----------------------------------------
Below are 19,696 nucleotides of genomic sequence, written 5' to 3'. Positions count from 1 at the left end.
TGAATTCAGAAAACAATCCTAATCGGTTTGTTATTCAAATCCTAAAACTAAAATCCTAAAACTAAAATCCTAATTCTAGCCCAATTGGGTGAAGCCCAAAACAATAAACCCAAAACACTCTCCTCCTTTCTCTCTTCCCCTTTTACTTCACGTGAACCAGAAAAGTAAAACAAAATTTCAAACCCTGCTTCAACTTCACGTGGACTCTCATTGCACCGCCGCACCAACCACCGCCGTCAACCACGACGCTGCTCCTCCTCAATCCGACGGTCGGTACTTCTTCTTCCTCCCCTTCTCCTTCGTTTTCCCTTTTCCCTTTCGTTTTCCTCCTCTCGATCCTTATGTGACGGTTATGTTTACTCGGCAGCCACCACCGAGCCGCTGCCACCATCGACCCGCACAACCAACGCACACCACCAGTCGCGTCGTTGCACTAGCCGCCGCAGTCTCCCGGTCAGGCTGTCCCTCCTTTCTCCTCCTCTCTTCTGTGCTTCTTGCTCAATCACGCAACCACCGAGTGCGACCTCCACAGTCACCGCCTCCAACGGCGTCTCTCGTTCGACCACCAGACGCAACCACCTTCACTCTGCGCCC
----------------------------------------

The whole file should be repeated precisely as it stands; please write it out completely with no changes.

Below are 19,696 nucleotides of genomic sequence, written 5' to 3'. Positions count from 1 at the left end.
TGAATTCAGAAAACAATCCTAATCGGTTTGTTATTCAAATCCTAAAACTAAAATCCTAAAACTAAAATCCTAATTCTAGCCCAATTGGGTGAAGCCCAAAACAATAAACCCAAAACACTCTCCTCCTTTCTCTCTTCCCCTTTTACTTCACGTGAACCAGAAAAGTAAAACAAAATTTCAAACCCTGCTTCAACTTCACGTGGACTCTCATTGCACCGCCGCACCAACCACCGCCGTCAACCACGACGCTGCTCCTCCTCAATCCGACGGTCGGTACTTCTTCTTCCTCCCCTTCTCCTTCGTTTTCCCTTTTCCCTTTCGTTTTCCTCCTCTCGATCCTTATGTGACGGTTATGTTTACTCGGCAGCCACCACCGAGCCGCTGCCACCATCGACCCGCACAACCAACGCACACCACCAGTCGCGTCGTTGCACTAGCCGCCGCAGTCTCCCGGTCAGGCTGTCCCTCCTTTCTCCTCCTCTCTTCTGTGCTTCTTGCTCAATCACGCAACCACCGAGTGCGACCTCCACAGTCACCGCCTCCAACGGCGTCTCTCGTTCGACCACCAGACGCAACCACCTTCACTCTGCGCCC